Archive for the ‘Online Media’ Category

Time Is Not on Our Side, But Social Media Is

Monday, Jun 1 2009

Read Ernie Mosteller’s full post at Adotas.com:  http://bit.ly/cfmL0

[excerpt]

As social media continues grow as the go-to function for web users, as brands continue to integrate social elements into brand sites and brand elements into social sites, the metaphor of marketing as a conversation ceases to be a metaphor. It’s real now. The conversation is happening. It’s live, and it’s in real time.

Full post at Adotas.com:  http://bit.ly/cfmL0

It’s OK to Be a Follower - 3 Simple Steps

Thursday, Apr 30 2009

A large part of my role is to council our clients and internal management on the use of the latest digital trends and technologies.  Lately, that seems to be Social Media more than everything else combined.

While I believe wholeheartedly in Social Media as a viable communications vehicle that almost all brands should find a place for, I also recognize that social media content creation isn’t for everyone….AND THAT’S OK!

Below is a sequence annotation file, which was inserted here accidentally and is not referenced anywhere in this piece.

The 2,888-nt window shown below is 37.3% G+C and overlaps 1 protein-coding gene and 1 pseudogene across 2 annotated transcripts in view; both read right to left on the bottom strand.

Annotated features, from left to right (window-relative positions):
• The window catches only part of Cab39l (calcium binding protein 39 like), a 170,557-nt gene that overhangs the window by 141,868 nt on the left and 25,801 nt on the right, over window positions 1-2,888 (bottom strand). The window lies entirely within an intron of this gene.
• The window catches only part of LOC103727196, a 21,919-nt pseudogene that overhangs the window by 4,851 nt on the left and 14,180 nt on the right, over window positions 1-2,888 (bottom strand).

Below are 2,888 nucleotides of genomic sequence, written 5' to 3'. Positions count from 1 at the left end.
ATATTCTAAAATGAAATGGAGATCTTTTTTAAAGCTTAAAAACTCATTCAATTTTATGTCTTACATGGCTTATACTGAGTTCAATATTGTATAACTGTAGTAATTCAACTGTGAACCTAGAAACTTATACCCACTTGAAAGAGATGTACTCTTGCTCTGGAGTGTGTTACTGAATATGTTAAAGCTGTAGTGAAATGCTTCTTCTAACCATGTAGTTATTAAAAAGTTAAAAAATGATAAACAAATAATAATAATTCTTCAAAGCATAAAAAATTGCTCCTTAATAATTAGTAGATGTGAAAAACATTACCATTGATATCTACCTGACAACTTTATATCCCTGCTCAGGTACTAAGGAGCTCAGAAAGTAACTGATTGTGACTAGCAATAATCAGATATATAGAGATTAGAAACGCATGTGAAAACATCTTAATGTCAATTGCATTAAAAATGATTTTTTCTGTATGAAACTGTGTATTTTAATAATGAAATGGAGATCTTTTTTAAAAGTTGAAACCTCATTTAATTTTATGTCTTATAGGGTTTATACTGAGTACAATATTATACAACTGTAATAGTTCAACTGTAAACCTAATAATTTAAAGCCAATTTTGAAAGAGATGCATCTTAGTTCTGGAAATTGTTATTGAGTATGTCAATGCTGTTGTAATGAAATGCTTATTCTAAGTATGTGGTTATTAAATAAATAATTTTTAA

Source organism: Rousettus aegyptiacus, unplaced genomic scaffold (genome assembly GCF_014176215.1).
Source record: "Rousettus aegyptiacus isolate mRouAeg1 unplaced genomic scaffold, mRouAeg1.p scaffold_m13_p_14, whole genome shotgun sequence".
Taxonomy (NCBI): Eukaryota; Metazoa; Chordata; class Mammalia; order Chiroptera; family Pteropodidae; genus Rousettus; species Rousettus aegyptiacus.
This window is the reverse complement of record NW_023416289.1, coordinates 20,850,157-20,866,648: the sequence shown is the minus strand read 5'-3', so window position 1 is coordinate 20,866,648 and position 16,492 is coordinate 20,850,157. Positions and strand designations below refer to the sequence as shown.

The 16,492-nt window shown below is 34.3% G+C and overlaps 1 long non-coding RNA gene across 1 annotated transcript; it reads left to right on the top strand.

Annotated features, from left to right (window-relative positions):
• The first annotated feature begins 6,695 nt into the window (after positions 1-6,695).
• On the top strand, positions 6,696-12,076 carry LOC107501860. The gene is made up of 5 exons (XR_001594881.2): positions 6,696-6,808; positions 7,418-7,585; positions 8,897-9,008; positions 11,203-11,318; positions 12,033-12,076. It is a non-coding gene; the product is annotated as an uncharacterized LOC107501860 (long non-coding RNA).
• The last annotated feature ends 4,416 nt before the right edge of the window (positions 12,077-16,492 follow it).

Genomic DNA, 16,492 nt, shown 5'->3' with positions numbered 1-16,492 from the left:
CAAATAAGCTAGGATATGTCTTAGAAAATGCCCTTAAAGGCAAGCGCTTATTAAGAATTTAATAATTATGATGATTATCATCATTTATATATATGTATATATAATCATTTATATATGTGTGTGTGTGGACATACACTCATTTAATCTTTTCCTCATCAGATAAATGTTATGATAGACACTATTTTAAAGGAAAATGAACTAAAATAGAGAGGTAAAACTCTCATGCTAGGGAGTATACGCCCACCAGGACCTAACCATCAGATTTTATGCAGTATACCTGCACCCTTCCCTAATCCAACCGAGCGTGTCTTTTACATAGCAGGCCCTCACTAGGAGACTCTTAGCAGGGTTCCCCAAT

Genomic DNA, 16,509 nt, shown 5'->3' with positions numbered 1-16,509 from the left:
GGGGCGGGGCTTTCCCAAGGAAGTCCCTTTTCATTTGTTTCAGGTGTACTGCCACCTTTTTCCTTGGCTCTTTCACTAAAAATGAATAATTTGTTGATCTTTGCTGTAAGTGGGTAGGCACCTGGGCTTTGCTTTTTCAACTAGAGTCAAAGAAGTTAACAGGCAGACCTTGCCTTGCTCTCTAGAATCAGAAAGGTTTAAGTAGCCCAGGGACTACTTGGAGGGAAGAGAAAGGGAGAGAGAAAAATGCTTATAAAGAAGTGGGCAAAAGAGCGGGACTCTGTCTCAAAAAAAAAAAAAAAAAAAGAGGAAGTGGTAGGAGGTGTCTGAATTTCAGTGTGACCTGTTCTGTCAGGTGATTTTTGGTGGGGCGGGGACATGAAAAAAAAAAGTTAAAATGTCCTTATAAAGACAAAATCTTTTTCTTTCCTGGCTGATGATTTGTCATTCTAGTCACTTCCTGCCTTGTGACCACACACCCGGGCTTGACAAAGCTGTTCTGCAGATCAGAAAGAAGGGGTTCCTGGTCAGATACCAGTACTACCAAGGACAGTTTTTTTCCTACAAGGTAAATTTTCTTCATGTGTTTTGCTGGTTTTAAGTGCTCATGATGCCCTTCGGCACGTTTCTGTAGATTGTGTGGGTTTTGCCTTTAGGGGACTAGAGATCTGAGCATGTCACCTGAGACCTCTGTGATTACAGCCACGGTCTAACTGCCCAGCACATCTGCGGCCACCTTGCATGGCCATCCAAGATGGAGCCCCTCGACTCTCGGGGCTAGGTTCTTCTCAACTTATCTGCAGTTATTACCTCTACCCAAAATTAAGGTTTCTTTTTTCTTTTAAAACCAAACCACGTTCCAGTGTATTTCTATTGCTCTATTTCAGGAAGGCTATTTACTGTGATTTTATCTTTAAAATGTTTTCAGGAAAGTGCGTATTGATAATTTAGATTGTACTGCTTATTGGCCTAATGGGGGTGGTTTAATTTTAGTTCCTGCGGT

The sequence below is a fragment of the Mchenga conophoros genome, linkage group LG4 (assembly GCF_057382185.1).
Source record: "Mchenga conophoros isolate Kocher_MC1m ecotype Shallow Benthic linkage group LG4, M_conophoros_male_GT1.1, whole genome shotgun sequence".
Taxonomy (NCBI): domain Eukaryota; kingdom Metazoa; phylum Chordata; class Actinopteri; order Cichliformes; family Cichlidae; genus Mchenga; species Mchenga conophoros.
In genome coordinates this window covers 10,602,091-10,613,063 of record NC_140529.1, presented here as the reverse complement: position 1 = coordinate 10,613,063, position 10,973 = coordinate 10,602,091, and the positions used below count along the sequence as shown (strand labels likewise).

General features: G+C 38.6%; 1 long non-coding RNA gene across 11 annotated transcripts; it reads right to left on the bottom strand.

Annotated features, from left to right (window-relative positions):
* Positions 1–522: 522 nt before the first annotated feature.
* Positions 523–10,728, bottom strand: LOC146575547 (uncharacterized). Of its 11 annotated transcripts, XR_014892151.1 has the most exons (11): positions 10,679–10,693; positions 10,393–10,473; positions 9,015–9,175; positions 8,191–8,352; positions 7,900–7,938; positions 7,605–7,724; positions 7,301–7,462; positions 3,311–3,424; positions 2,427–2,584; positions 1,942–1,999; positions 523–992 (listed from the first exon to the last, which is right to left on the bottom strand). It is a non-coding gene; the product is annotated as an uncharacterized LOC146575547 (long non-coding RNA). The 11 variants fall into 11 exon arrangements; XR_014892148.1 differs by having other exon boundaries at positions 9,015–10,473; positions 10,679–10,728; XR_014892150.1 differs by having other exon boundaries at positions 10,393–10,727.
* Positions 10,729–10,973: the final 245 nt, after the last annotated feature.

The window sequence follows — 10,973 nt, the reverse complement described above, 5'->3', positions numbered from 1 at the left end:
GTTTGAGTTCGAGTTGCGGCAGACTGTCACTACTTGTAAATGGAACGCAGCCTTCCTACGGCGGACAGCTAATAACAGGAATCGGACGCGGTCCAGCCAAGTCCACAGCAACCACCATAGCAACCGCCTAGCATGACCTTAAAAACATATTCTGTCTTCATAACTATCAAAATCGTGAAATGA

I tell everyone who is leery about the time commitment of content creation that they can participate in social media without taking on that role — and feel good about it!  Afterall, listening is the first tenant of a good social media strategy anyway…and we can all be good listeners.

Here are 3 simple steps to begin to be an effective listener.  Do these and you will be well on your way to becoming a participant in social media — even if you never make another post.

1) Set up Tweet Deck and organize by the following areas: Your clients, Your industry, Your company, Thought Leaders, Your industry pubs…and then for fun, your favorite Entertainers and Celebrities

2) Spend 10 minutes every morning, 5 minutes at lunch, and 10 minutes a the end of the day scanning these posts — in 30 minutes a day you will be amazed how much you have absorbed about your business from all angles